Maybe none of this would matter so much if what was at stake was something as simple as voting. I’m of the opinion that parties are useful as information aggregators that abet the functioning of cognitive heuristics, so it’s not as though ignorance of the mechanics of government would render people unable to make voting decisions. But this ignorance does have serious consequences for political rhetoric and thought. Faced with a problem of overwhelming complexity, people do not take the time to think mechanically through disparate pieces of evidence and arrange them into a coherent whole. Rather, people lean on various cognitive heuristics and biases to arrive, via motivated reasoning, at conclusions in agreement with whatever positions they already hold. This phenomenon presents itself across the political spectrum; perhaps the most recent and salient example on the left was the insistence by many Sanders supporters that his candidacy had the potential to usher in a fundamental political revolution. As someone who supported Sanders and voted for him, and who is generally quite closely aligned with him on most issues, I found these declarations to be downright delusional. They could only have been made by people who had but the vaguest ideas of how an administrative behemoth like the United States federal government actually functioned. What was missing in these declarations was any causal process that would lead to the promised transformation, and the missing spaces were filled in with magical thinking.

If the left was delusional about the promises of a Sanders presidency, then the right is delusional about… everything else. The conspiracist swamp in which the American right baptizes itself daily is home to a menagerie of monsters, from Agenda 21 to the ZOG. Routine operations of government are seen not for what they are (mostly boring administrative paper-pushing with occasional attempts to accomplish something), but rather as sinister operations to undermine the country. The most anodyne processes are endowed with occult implications; that bike lane is just a precursor for the invasion of the UN blue helmets, and don’t let any egghead intellectual tell you different. The left’s fault may be excessive wishful thinking, but the right has entirely abandoned even the pretense of commitment to existence in a shared reality. You might be able to convince someone who holds a different view from you, but you can’t convince someone who denies the fundamental premises of (even approximately) verifiable truth and causal connection between events.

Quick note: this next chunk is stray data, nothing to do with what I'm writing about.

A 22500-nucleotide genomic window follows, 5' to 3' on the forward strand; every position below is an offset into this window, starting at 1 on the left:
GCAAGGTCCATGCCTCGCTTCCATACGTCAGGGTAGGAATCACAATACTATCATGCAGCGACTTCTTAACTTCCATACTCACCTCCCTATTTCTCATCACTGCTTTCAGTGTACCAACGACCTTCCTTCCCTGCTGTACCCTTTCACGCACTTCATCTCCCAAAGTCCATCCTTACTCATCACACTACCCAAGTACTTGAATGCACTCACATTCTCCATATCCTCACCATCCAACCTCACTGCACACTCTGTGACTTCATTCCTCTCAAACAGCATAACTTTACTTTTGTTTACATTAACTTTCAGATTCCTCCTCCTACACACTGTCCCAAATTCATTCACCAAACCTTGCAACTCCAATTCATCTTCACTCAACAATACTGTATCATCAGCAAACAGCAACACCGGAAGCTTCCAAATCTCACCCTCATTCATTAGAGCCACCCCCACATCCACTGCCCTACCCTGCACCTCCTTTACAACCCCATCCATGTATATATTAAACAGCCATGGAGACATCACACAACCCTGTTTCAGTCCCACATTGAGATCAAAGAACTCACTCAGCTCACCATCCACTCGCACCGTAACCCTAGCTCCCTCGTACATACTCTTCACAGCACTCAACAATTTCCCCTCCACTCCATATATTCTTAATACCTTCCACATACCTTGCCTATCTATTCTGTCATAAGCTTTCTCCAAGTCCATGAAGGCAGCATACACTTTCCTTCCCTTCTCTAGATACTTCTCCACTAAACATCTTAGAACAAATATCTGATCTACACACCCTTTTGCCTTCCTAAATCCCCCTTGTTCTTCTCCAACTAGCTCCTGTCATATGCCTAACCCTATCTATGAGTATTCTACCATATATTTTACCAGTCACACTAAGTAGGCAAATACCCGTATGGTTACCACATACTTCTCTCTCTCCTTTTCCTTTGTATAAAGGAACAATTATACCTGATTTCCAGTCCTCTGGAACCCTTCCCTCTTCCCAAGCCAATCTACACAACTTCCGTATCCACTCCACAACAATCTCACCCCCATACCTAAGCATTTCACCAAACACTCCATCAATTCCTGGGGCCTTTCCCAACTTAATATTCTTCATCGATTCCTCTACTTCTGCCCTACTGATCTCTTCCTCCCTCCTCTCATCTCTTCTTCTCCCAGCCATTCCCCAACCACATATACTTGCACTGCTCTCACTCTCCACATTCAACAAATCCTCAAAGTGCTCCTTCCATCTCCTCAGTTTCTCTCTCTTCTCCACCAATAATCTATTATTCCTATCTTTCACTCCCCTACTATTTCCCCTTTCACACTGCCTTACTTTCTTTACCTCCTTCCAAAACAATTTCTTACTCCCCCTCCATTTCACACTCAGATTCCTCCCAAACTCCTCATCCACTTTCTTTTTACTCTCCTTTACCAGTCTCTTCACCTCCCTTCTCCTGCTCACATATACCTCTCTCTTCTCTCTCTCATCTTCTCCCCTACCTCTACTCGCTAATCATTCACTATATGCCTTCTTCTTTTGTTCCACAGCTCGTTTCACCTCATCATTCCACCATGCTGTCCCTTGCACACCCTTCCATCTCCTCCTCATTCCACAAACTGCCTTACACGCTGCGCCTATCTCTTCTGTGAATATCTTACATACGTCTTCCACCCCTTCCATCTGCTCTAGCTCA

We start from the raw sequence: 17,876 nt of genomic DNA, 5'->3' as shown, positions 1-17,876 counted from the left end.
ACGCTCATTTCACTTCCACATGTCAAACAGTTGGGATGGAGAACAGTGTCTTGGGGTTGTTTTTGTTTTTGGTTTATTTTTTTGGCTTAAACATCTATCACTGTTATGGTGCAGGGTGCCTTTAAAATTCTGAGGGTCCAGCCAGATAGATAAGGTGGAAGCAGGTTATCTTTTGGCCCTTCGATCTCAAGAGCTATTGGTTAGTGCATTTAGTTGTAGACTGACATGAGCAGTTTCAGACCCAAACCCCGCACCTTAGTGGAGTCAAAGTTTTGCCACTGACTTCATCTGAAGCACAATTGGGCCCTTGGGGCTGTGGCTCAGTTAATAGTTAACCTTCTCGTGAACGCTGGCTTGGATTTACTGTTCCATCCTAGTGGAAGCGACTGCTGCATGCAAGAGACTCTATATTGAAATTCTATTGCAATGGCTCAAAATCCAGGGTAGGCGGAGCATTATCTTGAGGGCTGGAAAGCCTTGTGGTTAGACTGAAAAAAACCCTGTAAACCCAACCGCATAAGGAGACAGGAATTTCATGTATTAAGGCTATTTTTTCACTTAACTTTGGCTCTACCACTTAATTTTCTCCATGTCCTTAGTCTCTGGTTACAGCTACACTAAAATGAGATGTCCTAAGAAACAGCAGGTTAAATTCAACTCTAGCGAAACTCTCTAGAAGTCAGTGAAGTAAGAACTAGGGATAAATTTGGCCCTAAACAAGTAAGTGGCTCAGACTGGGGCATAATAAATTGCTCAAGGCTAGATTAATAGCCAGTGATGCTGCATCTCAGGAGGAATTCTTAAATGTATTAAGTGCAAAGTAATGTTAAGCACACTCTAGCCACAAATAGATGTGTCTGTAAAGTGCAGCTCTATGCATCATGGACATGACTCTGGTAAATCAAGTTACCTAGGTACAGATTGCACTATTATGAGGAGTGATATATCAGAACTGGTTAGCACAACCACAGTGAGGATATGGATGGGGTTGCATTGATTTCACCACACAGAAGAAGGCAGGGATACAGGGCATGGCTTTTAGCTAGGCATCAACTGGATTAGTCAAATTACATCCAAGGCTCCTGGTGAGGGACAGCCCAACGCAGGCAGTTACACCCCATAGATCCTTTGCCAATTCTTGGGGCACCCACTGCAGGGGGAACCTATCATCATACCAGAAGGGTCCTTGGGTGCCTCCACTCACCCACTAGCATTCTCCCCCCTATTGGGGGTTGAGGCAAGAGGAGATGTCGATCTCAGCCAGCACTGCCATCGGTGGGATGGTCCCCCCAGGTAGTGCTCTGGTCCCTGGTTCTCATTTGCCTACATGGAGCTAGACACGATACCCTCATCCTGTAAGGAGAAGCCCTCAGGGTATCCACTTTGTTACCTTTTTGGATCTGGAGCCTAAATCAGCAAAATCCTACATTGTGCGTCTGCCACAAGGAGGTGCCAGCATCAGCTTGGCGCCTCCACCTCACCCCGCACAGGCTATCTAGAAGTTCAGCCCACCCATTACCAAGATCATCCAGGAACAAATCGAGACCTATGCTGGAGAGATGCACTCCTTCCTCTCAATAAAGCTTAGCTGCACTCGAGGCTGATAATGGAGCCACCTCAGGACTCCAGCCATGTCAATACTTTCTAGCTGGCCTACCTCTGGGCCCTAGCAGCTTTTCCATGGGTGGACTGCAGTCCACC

Richard Feynman once characterized science as “a way of trying not to fool yourself,” while acknowledging that “you are the easiest person to fool.” But fooling themselves is what a lot of people do when it comes to politics, over and over again. The mechanisms at play are incredibly complex and tracing their operations requires a great deal of cognitive effort, so by and large we don’t even attempt it. And when it comes to teaching people how to think their way through these sorts of problems, we don’t do that either. Much is made of the importance of “critical thinking” in education, but all too often those words are just that, unmoored from any actual critical approach to problems. We mostly throw a bunch of facts at people without explaining how those facts can be synthesized into a meaningful whole and move on. Of course the end result is, even among highly educated people, an inability to follow a chain of reasoning from end to end or understand how disparate aspects of a complex system connect to each other. And now here we are in the 21st century, with a world’s wealth of information (much of it accurate!) available to us on demand and no handle on how any of it hangs together. We starve in the midst of plenty because we don’t know how to digest the food.

One thought on “The Power of Mechanical Thinking”

  1. “Much is made of the importance of “critical thinking” in education, but all too often those words are just that, unmoored from any actual critical approach to problems.”